Roasted Leg of Lamb with Tart Pickled Cherries
Lamb is perfect set against the tartness of cherries. There is no better time of year than now to be eating young lamb legs. A word on cooking them: About 10 years ago, I watched Jamie Oliver do a demo where he used his oven rack to cook his lamb. No pan at all. Instead, he used a big pan on the rack below the lamb to catch the drippings—a pan you can fill with potatoes, whole peeled shallots, leeks, carrots and parsnips. It’s one of those simple “why didn’t I think of that” ideas that is ideal for lamb, allowing home cooks to get lamb legs crispy and roasted all the way around. I use small young lamb hindquarters with the aitch bone removed and cook them to medium-rare. I pull them from the oven and let them rest for a good 20 minutes, then slice and serve.
A word about mint sauce: Yes, I always serve it. Yes, I make my own and yes, it’s easy. Boil water, sugar, cider vinegar, minced shallots and a big whopping handful of minced mint until the liquids are lightly syrupy. Cool and serve.
Passover Lamb with Pickled Cherries
- 1 cup apple cider vinegar
- 1 cup packed light brown sugar
- 1 cup water
- One 2-inch piece fresh ginger, peeled and thinly sliced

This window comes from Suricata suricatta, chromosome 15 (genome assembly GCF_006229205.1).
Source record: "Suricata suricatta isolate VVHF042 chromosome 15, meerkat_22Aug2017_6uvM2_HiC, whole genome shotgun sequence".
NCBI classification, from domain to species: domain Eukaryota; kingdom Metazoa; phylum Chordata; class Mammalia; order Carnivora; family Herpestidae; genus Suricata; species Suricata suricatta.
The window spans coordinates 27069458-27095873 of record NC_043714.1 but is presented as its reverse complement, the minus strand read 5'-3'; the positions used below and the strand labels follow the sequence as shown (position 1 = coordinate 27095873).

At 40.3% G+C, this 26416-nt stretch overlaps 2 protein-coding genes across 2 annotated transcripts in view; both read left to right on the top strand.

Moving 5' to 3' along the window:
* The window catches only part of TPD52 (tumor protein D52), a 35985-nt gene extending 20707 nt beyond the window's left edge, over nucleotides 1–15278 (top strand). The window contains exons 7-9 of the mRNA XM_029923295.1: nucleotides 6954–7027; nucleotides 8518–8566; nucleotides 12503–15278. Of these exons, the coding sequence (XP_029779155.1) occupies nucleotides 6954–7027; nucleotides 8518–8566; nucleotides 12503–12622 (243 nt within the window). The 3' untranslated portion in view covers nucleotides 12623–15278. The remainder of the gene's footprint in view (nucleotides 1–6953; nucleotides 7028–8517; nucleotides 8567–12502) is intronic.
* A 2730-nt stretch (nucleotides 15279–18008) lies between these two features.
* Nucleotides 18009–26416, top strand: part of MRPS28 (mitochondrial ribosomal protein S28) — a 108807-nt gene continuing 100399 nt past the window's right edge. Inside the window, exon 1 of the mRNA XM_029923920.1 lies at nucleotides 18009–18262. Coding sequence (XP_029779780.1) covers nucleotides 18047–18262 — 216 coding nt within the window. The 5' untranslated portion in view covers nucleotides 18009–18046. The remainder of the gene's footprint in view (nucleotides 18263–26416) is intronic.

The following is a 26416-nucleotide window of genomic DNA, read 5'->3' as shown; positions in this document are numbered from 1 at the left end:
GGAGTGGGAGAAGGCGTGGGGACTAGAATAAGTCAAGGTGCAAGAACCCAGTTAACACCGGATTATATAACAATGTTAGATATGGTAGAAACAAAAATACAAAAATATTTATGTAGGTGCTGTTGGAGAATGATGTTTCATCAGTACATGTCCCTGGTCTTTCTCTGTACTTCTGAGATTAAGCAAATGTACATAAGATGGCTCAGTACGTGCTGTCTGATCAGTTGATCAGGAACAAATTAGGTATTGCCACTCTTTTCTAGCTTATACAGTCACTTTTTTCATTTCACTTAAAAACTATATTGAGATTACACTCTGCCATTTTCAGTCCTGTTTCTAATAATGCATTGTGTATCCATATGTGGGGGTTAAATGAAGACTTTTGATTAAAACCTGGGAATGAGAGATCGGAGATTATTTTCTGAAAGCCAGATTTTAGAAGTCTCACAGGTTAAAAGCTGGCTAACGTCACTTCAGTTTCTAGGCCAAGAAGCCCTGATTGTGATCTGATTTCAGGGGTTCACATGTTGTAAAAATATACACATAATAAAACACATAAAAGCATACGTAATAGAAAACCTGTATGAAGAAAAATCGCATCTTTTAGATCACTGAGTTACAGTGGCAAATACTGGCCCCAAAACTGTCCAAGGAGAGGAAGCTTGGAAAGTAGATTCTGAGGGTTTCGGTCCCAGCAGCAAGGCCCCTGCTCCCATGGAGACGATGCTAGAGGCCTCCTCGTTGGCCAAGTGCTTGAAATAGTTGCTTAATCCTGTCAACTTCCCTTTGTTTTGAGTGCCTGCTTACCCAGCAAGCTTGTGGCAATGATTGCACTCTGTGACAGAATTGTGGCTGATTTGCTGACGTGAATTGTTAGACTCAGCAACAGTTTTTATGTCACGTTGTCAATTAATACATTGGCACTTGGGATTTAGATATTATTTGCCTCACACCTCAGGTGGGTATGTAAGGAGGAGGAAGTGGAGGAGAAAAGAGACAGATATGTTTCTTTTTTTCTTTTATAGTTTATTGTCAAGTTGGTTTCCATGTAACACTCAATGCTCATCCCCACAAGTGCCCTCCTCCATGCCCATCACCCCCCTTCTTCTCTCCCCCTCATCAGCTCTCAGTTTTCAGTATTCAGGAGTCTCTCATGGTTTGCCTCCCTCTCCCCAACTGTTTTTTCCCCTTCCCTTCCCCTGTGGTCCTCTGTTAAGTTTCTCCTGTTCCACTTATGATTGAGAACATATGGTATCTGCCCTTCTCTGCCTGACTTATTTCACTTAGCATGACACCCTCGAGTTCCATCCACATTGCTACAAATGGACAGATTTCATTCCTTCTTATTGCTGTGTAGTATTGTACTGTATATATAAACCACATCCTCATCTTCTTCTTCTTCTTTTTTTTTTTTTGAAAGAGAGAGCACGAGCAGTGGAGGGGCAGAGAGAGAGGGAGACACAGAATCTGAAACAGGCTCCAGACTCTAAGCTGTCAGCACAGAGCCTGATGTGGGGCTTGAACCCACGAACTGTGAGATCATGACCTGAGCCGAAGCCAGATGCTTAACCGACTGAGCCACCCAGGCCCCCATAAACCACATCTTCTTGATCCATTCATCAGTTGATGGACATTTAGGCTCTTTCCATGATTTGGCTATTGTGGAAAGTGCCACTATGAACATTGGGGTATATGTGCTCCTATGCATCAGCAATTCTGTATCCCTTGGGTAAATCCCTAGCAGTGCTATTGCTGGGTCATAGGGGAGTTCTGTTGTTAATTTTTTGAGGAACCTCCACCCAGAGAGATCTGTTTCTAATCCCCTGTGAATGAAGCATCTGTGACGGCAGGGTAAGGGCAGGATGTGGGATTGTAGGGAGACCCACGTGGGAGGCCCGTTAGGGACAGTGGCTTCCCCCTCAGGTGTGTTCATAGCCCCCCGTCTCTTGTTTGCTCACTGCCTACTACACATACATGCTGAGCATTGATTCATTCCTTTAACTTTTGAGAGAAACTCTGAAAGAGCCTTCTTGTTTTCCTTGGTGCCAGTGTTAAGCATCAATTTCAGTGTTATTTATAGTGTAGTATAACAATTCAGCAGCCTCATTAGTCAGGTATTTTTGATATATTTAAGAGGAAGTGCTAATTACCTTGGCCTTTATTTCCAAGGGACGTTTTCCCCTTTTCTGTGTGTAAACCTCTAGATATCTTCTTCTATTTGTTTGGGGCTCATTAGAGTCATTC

- 6 garlic cloves, crushed
- 1 jalapeño, thinly sliced crosswise
- 1 tablespoon mustard seeds
- 1 small cinnamon stick
- 1 star anise pod
- 1 bay leaf
- 1 pound Bing cherries, pitted
- 1/4 cup extra-virgin olive oil
- 2 tablespoons minced garlic
- 2 tablespoons minced rosemary
- 2 tablespoons minced thyme
- One let of lamb, roughly 4 1/2 pounds, at room temperature (aitch bone removed)
- Kosher salt
Make the Cherries
In a medium saucepan, combine all of the ingredients except the cherries and bring to a boil, stirring to dissolve the sugar. Let cool completely, then add the cherries and let stand at room temperature for at least 1 hour and up to 3 hours. Drain the cherries and transfer to a bowl; discard the brine.
For the Lamb
Preheat the oven to 400° and set a rack on a baking sheet. In a small bowl, whisk the olive oil with the garlic, rosemary and thyme. Season the lamb generously with salt and pepper. Rub the garlic-herb oil all over the lamb and transfer it to the rack.
Roast the lamb for about 1 hour and 20 minutes, until an instant-read thermometer inserted in the thickest part of the meat registers 130°. Transfer the lamb to a carving board and let rest for 30 minutes. Carve the lamb and serve with the pickled cherries.
MAKE AHEAD The drained pickled cherries can be refrigerated overnight.
NOTES If you can find it, try using milk-fed lamb that’s about eight weeks old. The legs will be very small (a few pounds), but do several and cook them for a little less time. If you are using spring lamb, don’t go for anything older than three-to-five months, born in late winter or early spring. These should weigh about 4 pounds with the aitch bone and shank off.
Originally published in Andrew Zimmern’s Kitchen Adventures on foodandwine.com.
Photograph by Madeleine Hill.